Jelle Van Damme is in his second season as the anchor of the LA Galaxy’s defense, serving as the team’s captain as well as providing its defensive muscle. But Van Damme's tenure in the City of Angels marks the latest stop in a professional career that's spanned more than 15 years.
In addition to representing Belgium in international competition, he’s played all over Europe. That's included stops in the Premier League and the Bundesliga, along with time with an Eredivisie giant, and on both sides of a fierce Belgian rivalry. Criss-crossing the continent, Van Damme says, opened his eyes to different cultures and styles of soccer as he followed his career's flight path.
After coming up through Belgium’s youth ranks and making his first Jupiler League roster (with Germinal Beerschot in 2001), Van Damme got the opportunity to play with a perennial European powerhouse, Amsterdam’s Ajax, in 2002. It's there, he says, that he first started to embrace new playing styles and points of view beyond that of his home country.
"It’s a great team. It’s a team with a big history, and I was just a kid, but I was glad to be a part of a really bad-ass team. I think I learned a lot.
People in Amsterdam are really straight to the point. That’s what I like. As a professional soccer player, you have to be strong mentally, and that’s the biggest thing I learned over there. If they like you, if they don’t like you, they’ll tell you straight to your face. They won’t go gentle. They’re very direct people, and I like it. I prefer that.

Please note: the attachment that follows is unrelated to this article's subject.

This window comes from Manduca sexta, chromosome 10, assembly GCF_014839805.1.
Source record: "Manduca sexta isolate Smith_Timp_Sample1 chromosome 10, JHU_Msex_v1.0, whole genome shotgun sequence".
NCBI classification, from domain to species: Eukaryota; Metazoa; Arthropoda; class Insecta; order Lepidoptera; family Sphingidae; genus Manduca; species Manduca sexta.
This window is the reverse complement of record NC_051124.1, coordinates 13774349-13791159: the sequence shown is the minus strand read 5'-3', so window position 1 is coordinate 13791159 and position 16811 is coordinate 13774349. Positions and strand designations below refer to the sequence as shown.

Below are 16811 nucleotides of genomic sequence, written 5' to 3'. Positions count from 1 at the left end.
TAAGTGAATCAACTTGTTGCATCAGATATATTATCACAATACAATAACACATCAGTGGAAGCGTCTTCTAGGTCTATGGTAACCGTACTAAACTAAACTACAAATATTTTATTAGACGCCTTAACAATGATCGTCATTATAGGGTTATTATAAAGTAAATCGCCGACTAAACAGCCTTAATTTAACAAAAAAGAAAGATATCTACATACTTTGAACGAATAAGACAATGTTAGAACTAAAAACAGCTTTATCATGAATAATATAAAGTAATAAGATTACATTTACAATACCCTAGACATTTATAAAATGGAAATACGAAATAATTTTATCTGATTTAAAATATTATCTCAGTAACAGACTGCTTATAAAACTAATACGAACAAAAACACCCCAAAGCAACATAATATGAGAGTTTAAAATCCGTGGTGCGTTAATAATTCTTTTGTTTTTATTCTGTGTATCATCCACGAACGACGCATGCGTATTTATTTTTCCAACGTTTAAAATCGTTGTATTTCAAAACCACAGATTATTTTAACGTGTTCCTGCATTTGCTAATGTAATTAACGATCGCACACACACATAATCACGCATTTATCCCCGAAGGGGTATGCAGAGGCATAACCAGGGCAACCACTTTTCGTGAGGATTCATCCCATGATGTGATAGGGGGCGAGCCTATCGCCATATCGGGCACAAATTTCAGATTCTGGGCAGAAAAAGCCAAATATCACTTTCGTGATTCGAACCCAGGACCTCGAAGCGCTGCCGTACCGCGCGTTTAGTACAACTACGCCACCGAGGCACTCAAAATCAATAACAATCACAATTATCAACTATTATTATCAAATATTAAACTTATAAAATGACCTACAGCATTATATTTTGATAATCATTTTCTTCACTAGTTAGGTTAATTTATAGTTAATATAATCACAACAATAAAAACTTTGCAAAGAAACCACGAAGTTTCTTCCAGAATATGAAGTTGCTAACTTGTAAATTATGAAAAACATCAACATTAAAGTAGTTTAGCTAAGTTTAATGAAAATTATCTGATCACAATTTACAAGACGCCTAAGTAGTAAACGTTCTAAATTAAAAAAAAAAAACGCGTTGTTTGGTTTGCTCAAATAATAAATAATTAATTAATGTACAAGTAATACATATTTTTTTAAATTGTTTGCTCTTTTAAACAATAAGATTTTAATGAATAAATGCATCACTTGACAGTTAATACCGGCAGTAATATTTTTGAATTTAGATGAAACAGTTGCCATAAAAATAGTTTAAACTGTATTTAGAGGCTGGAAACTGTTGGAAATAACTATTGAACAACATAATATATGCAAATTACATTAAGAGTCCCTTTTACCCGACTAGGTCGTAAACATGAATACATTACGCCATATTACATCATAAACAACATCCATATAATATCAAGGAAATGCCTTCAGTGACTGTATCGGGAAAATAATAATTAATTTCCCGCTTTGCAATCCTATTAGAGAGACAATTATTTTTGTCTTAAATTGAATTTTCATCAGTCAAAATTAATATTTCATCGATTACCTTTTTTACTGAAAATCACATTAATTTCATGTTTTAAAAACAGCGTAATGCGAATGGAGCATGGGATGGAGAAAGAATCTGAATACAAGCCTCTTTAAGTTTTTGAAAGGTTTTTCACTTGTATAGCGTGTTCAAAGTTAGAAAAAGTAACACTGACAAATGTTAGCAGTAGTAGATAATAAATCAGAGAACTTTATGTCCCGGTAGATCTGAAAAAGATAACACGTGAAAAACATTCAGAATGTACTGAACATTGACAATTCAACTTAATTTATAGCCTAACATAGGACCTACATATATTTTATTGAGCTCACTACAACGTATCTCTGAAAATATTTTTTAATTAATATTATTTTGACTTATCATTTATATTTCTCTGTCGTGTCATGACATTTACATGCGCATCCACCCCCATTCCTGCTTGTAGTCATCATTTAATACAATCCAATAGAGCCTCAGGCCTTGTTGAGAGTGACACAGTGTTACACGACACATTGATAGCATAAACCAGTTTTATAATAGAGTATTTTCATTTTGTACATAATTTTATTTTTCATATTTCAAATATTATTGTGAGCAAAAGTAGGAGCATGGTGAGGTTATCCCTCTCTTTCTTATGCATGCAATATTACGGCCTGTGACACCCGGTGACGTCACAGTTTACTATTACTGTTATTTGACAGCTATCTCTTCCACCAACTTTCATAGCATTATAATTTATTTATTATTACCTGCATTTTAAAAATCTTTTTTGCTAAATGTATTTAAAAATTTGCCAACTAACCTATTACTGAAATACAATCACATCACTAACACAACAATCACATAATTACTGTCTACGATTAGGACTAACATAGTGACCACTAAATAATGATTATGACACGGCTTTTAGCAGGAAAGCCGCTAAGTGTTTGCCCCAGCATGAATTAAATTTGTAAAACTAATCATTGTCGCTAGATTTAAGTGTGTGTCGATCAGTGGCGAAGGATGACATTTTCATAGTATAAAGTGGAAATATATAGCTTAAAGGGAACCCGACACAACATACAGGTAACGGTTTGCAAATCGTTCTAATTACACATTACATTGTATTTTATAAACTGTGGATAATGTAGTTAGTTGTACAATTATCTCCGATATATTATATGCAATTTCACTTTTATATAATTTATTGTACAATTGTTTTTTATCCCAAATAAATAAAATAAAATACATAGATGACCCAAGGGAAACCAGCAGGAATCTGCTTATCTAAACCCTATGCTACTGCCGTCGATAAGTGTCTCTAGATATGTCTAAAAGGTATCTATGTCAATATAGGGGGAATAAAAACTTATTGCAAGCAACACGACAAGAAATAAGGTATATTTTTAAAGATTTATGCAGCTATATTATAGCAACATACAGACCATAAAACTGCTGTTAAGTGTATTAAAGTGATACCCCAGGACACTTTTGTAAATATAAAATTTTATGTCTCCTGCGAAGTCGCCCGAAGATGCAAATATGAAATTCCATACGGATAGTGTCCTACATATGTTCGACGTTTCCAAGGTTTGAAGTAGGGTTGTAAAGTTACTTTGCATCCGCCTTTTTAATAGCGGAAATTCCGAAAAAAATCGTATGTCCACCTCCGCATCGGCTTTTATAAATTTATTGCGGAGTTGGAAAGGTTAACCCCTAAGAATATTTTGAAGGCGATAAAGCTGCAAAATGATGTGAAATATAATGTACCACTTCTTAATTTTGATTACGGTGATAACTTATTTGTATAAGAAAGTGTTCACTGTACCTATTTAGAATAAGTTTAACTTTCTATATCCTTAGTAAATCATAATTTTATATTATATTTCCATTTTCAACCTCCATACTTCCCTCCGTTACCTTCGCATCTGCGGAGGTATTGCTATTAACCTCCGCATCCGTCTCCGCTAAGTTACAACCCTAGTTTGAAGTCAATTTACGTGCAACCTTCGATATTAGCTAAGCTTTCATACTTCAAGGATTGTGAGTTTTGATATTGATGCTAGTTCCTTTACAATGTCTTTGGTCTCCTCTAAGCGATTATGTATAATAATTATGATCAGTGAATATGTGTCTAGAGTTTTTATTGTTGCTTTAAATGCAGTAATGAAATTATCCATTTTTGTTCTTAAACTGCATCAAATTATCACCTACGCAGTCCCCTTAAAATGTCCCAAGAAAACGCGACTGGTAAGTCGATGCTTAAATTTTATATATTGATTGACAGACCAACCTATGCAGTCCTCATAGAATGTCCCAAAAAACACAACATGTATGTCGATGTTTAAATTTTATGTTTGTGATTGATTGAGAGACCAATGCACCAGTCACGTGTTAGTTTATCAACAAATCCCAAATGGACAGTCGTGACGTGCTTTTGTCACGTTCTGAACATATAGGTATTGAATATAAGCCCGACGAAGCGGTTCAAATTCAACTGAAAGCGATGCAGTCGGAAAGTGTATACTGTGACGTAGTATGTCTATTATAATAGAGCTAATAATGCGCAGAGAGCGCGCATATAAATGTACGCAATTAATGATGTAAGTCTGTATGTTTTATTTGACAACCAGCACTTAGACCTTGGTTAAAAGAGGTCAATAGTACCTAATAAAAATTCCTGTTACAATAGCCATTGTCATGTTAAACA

I remember when I left, the coach told me, 'You’re not a shy Belgian kid anymore. You’re a guy from Amsterdam.' I think I learned a lot in that period."
Southampton, 2004-2006 and Werder Bremen loan, 2005-2006
Van Damme with Southampton in 2005; photo via Reuters
In 2004, Van Damme got the opportunity to move to a Premier League team, Southampton, and during his stay there, also got an opportunity (via a loan) to play in the Bundesliga's Werder Bremen. By traveling between the two, he learned about the standards and tactics of two of the world's top leagues.
"The Premier League is probably the best league in the world, along with the Bundesliga. I think for me, personally, those are the two best in the world. Even though I was young, in the games I played in, I played well. The only problem was I was on my own, and I had a few injuries there as well. I think I could have done better if I’d taken more chances than I was used to. But it was a great experience. I really enjoyed the level of soccer I experienced playing over there.
You have to realize it’s a big opportunity, and you have to take care of your body every single day that you’re there. It’s important as well to have good people around you to help you with this, and make sure you don’t do stupid stuff, to make sure you’re focused all the time. You have to work your butt off!"
In 2006, Van Damme returned to his home country to play for one of its three biggest clubs, Anderlecht. There, he found himself in the middle of one of Belgiums' biggest sporting and cultural rivalries.
"It’s probably the biggest club in Belgium, with the biggest history for sure. They won the most titles. For me, at that point, going back to Belgium was like a reinvestment into myself. At that point, I’d played enough games for my evolution as a soccer player. The issue was, I was playing in the national team as well. I needed to play more often than I did in Germany or in England.
Honestly, I had four amazing seasons over there [at Anderlecht]. We won two cups; we won the league twice. I still talk to those people. I only have good memories of that team. I was more a Brugge fan growing up, though.
My last season there was an amazing season. I played in the midfield, at a high level. I was scoring goals, I was important for the team."
In 2010, Van Damme wasn’t able to come to an agreement to renew his ties with Anderlecht, and sought another Premier League opportunity, this time with Midlands team Wolverhampton Wanderers.